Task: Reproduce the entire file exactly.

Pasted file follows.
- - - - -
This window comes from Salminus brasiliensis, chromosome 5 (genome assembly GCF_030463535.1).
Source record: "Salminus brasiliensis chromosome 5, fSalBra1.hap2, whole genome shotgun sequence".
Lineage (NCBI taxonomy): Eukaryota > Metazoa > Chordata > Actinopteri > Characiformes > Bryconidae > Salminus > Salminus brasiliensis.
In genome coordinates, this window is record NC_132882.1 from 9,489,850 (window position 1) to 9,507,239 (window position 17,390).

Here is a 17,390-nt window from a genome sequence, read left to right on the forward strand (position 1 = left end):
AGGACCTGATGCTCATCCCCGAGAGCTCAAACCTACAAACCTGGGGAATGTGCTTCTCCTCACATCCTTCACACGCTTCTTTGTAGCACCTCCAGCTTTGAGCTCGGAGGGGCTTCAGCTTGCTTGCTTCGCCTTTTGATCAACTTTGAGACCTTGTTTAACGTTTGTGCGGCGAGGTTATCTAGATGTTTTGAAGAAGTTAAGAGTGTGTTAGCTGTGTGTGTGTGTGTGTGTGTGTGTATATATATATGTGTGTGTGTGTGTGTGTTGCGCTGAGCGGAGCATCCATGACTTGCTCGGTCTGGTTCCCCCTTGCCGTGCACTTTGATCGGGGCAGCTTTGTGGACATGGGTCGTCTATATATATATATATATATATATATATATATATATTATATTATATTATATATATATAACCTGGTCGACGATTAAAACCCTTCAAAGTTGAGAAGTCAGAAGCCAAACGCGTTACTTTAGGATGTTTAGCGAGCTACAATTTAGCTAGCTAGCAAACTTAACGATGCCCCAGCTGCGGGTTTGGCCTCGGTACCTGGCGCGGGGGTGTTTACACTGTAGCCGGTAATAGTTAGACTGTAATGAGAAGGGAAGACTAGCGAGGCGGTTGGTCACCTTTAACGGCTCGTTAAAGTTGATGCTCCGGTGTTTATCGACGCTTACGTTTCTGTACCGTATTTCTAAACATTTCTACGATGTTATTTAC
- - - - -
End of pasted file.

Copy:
This window comes from Salminus brasiliensis, chromosome 5 (genome assembly GCF_030463535.1).
Source record: "Salminus brasiliensis chromosome 5, fSalBra1.hap2, whole genome shotgun sequence".
Lineage (NCBI taxonomy): Eukaryota > Metazoa > Chordata > Actinopteri > Characiformes > Bryconidae > Salminus > Salminus brasiliensis.
In genome coordinates, this window is record NC_132882.1 from 9,489,850 (window position 1) to 9,507,239 (window position 17,390).

Here is a 17,390-nt window from a genome sequence, read left to right on the forward strand (position 1 = left end):
AGGACCTGATGCTCATCCCCGAGAGCTCAAACCTACAAACCTGGGGAATGTGCTTCTCCTCACATCCTTCACACGCTTCTTTGTAGCACCTCCAGCTTTGAGCTCGGAGGGGCTTCAGCTTGCTTGCTTCGCCTTTTGATCAACTTTGAGACCTTGTTTAACGTTTGTGCGGCGAGGTTATCTAGATGTTTTGAAGAAGTTAAGAGTGTGTTAGCTGTGTGTGTGTGTGTGTGTGTGTGTATATATATATGTGTGTGTGTGTGTGTGTTGCGCTGAGCGGAGCATCCATGACTTGCTCGGTCTGGTTCCCCCTTGCCGTGCACTTTGATCGGGGCAGCTTTGTGGACATGGGTCGTCTATATATATATATATATATATATATATATATATATTATATTATATTATATATATATAACCTGGTCGACGATTAAAACCCTTCAAAGTTGAGAAGTCAGAAGCCAAACGCGTTACTTTAGGATGTTTAGCGAGCTACAATTTAGCTAGCTAGCAAACTTAACGATGCCCCAGCTGCGGGTTTGGCCTCGGTACCTGGCGCGGGGGTGTTTACACTGTAGCCGGTAATAGTTAGACTGTAATGAGAAGGGAAGACTAGCGAGGCGGTTGGTCACCTTTAACGGCTCGTTAAAGTTGATGCTCCGGTGTTTATCGACGCTTACGTTTCTGTACCGTATTTCTAAACATTTCTACGATGTTATTTAC